INDIANAPOLIS -- Is Los Angeles Lakers forward Ron Artest a fairy godfather looking out for a league full of young players high on talent and low on direction, or nothing but a big bully picking on guys without solicitation?
Three times this season Artest, a 12-year veteran, has made critical comments about a third-year player he played against in the postgame locker room following a Lakers win.
The latest occurred Tuesday in Washington after the Lakers beat the Wizards 103-89 and 22-year-old JaVale McGee had 12 points, nine rebounds, three steals and two blocks in the loss.
"He potentially could be a really good player," Artest said of McGee after the game. "I think he got to go to school a little bit more. He's got to work on that IQ a little bit. He got to watch more tape. I don't think he watches tape. I think he plays video games. I do. I don't think he watches tape. I think he plays video games and I think he could possibly have an Atari. He should upgrade to a PlayStation."
The other players to receive the same unsolicited Artest assessment were Minnesota's Michael Beasley and the Los Angeles Clippers' DeAndre Jordan.
It started Nov. 19 after the Lakers beat the Timberwolves 112-95 despite 25 points, 10 rebounds, two assists, two steals and two blocks from the 21-year old Beasley.
"He's a good player, but they have to teach him how to play ball," Artest said. "He could be such a good player but he's doing one thing. He's so athletic, where it will work a lot of times, but all he's doing is he's playing one way -- going all the way to the hole or he's going to shoot. He's not getting no assists. It's not his fault, he's a young player. Somebody should be telling him [how to play]. ... He should be having more assists, more rebounds, he should be playing more defense. ... He could be a winner, he could be a winner. Somebody needs to teach him how to win, though. Right now he's just shining [individually] and anybody could do that."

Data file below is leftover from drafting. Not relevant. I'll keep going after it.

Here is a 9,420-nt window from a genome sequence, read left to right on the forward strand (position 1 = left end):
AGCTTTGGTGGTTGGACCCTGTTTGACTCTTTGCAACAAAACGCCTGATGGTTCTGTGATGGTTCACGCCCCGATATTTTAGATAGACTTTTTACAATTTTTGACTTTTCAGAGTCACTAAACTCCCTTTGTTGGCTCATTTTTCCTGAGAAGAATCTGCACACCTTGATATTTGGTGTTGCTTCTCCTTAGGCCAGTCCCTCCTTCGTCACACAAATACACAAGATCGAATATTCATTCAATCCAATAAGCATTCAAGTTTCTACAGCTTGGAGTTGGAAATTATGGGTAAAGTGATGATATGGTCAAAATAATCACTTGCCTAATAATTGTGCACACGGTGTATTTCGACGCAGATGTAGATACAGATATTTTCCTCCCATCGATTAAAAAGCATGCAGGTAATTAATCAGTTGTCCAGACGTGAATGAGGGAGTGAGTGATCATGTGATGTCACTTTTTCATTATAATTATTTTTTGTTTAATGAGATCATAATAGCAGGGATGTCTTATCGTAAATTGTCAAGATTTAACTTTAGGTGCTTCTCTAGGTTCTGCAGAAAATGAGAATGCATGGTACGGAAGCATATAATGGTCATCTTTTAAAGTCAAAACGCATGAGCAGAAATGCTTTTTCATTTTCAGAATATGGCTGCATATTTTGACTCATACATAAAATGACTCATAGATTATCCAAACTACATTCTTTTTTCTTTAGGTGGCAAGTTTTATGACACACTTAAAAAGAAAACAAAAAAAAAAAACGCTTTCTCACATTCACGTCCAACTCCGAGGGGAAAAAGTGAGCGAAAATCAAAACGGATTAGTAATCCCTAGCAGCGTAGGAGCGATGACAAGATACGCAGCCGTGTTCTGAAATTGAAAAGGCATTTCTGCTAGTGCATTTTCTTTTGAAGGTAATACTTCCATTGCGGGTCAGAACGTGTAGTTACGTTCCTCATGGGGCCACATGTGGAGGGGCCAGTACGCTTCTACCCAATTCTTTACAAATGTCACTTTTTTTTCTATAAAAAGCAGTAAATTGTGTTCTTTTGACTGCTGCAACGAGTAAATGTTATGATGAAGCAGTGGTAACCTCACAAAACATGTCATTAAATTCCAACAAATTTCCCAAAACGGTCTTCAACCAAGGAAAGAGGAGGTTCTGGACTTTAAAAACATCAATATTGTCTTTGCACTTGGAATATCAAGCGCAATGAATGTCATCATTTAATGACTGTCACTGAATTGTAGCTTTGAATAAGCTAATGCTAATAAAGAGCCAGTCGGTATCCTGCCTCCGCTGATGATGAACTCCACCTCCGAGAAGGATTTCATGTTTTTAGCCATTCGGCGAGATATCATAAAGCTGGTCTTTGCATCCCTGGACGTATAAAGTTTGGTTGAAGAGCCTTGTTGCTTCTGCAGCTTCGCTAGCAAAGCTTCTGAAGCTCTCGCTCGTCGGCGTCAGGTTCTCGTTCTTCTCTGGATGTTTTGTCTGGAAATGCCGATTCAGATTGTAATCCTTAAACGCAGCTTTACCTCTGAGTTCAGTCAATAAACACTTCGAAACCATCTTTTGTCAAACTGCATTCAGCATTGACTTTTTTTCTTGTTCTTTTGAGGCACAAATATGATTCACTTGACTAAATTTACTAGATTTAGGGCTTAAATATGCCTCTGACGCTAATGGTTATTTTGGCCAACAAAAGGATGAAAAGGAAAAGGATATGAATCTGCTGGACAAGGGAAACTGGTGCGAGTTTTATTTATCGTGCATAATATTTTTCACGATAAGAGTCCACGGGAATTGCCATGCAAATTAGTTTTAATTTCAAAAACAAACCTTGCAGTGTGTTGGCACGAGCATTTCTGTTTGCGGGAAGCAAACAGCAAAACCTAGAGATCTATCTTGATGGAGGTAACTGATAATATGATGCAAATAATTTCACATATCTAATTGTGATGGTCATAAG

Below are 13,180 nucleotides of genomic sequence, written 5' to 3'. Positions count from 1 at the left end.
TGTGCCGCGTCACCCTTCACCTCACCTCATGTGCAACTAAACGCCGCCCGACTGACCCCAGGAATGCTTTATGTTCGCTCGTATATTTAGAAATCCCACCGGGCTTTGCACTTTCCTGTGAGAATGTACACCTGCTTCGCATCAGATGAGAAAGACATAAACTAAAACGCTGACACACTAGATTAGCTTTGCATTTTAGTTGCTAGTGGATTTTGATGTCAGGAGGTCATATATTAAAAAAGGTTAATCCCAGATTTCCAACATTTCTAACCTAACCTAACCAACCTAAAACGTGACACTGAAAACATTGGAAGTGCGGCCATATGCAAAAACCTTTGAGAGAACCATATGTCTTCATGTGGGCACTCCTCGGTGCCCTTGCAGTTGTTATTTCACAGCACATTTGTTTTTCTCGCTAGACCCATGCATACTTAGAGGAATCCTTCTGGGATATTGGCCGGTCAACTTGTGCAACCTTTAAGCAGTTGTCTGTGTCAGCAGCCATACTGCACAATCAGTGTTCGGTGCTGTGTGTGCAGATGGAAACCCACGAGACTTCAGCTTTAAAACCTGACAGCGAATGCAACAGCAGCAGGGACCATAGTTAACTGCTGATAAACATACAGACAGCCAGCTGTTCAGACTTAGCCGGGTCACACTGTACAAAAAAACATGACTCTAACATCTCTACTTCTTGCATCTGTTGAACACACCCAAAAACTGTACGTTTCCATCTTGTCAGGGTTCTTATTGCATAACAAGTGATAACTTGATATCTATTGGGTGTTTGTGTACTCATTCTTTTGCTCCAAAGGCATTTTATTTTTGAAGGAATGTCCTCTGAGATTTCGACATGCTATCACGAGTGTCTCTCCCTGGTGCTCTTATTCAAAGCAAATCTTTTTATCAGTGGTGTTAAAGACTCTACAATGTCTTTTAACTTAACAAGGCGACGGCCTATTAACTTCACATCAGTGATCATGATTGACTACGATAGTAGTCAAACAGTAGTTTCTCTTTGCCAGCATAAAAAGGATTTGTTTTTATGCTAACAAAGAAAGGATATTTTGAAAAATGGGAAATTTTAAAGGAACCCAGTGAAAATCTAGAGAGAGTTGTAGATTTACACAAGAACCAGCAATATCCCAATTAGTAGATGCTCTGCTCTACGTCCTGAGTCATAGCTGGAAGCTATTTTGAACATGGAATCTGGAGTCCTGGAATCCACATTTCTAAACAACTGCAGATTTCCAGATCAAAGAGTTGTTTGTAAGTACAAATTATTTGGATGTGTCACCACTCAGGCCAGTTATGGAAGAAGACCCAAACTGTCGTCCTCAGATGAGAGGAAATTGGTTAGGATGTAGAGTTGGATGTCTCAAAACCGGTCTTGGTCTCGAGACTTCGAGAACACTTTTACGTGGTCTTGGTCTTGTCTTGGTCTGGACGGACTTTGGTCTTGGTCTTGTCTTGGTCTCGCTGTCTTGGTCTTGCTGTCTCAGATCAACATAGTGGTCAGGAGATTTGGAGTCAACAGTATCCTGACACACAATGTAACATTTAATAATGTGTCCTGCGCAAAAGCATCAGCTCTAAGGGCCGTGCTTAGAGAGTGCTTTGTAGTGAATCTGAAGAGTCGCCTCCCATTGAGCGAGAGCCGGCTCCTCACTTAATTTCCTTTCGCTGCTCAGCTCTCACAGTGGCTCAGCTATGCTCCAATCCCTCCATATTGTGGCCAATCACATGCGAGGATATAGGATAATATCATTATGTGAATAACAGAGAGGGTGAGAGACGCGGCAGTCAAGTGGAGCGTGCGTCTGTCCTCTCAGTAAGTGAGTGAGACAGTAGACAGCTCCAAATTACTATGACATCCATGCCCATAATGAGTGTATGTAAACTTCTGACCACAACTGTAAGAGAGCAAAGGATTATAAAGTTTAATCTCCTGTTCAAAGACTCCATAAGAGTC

It continued Dec. 8 after the Lakers edged the Clippers 87-86, with the 22-year-old Jordan going for nine points, 11 rebounds, a steal and a block.
"Jordan, if he works on his game and loses some of that fast-food burger belly, he's going to be OK. ... If he works on his game, hook shot, turnaround, drop-step-move, fundamentals, he's going to be unstoppable," Artest told the Los Angeles Times."But I don't know if he wants to be unstoppable. I think he's comfortable eating fast-food burgers. I'm not sure."
The 31-year old Artest explained himself after the Lakers' 109-94 win Wednesday against the Pacers.
"[I'm] trying to get them mad at me, so maybe next time they'll play against me they'll get really mad. I love the competition," Artest said. "[It's] more than just being an athlete, make sure you get your mind right and you understand the game. Just get better."
Lakers head coach Phil Jackson said usually the team discourages Artest's brand of trash talk.
"It depends upon the player if someone's saying it [but] we don't really like to comment about other players," Jackson said. "It incites them or gets them going, but you know, we're not playing Washington again so that's not going to happen with McGee, I doubt."
The coach downplayed the chance of Artest speaking about the players with any malicious intent.
"Ron is such a free spirit," Jackson said. "He'll say a lot of things that I don't think he has to regret, but it's just something that might be off the cuff that might be unusual."
Artest described the potential he saw in all three players that prompted him to say something.
"Those three guys ... DeAndre Jordan should be a monster," Artest said. "He should be one of the best centers in the NBA. And you look at McGee -- are you watching film, are you paying attention to the defense, do you have a hook shot, left and right? Beasley, he's a great player right now. Are you working going right? I love that part of the game. I like to see people improve. That guy can be really good and I'm going to see what happens next year.
"It doesn't bother me. It's just interesting to see what would happen if they get better. It would be scary."
The Lakers' season series is finished with Washington, but they have two games remaining against the Wolves (March 1 and March 18) and three games left against the Clippers (Jan. 16, Feb. 25 and March 25).
Dave McMenamin covers the Lakers for ESPNLosAngeles.com. Follow him on Twitter.